Are You A Human Version Of The Tuesday Blackout Square?
What Do I Mean By This?
I mean do you practice performative allyship? Do you go out of your way to insert your allyship "accomplishments" into conversations with people of color?
Let's take it a step further do you even know what an Ally actually is? Or do you just consider yourself one because it sounds cool and it gets you out of actually learning about white privilege?
Now, this isn't just for white people so if you're of color and you feel that the Black Lives Matter movement either doesn't apply to you or you "just don't get it". But you made sure to post that square to your Instagram or Facebook? Then yes, you too, are a human blackout square.
So I'm here to remind you that this movement hasn't gone away, and actually it is now running side by side with another minority community's own movement.
The Asian American community has put its foot down and has decided that the days of silently taking abuse are over. The Stop Asian Hate movement and its justified relevance as well as its need for true allies is real and is not going away either.
At some point, all of us will be asking you, why you're still sitting on the sidelines.
Why Did We Post A Black Square?
What was the catalyst for the explosive movement in the summer and the blackout Tuesday square?
On February 23rd, 2020 Ahmaud Arbery was out jogging when three white men decided that literally hunting a Black man was okay. Travis McMichael and his father Gregory, and William "Roddie" Bryan, proceeded to chase, corral, and then murder Ahmaud.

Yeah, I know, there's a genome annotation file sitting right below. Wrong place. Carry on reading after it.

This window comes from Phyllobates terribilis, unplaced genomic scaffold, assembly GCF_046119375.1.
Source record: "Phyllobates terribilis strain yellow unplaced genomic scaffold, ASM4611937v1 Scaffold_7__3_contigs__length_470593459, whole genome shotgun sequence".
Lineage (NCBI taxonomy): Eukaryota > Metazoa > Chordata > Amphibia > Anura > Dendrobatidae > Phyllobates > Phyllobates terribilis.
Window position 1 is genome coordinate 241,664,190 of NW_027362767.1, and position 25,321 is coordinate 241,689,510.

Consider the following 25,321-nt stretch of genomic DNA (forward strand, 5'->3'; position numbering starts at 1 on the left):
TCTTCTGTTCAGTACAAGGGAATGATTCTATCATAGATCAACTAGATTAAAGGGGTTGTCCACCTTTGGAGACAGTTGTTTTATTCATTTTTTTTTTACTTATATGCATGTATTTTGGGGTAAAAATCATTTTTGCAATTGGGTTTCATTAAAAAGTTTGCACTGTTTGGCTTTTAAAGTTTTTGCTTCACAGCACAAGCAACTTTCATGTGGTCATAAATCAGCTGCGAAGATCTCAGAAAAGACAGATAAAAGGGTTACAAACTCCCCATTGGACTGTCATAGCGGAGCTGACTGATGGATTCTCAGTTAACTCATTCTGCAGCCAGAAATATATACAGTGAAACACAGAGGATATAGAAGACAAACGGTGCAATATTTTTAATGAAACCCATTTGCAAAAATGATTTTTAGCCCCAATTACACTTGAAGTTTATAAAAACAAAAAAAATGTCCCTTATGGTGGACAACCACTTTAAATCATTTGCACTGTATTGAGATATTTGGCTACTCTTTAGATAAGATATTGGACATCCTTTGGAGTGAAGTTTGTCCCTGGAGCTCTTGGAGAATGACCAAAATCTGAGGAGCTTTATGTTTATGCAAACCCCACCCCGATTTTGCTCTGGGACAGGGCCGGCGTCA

On March 13th, 2020 Breonna Taylor was murdered as she lay sleeping in her bed. She was murdered by plain-clothed Louisville Metro Police Officers, who were serving a no-knock warrant. Her needless death occurred, even though the suspect had been apprehended hours earlier.
On May 5th, 2020 George Floyd was murdered by Minneapolis Police Officer Derek Chauvin, who kneeled on George's neck for nearly 9 minutes. Even though George was handcuffed and not a threat, he continued to apply full body pressure. Onlookers tried to intervene, two other Officers were onsite and refused to allow them to administer help. During the last two minutes of Officer Chauvin kneeling on his neck, George had no pulse and was unresponsive. Even though the Officers were aware of this, they continued to deny rendering first aid and allowed him to die.
These three murders reignited a fuse on a bomb, that had been smoldering for hundreds of years. And in the wake of these three tragics deaths, millions of Americans along with millions of residents from countries around the world took to the streets to protest. These protests were designed to push back on Systemic Racism, the White Power structure, and the blatant killings of millions of Black people in this country.
Along with the protests on the ground, there were also thousands of online meetups, virtual marches, and information seminars. During that turbulent summer just as the marches and protests started to pick up steam and amidst Covid, a new movement came from the music industry. In late May, the Tuesday Blackout square hit the internet.
The Objective Of The Blackout Square
What was Blackout Tuesday?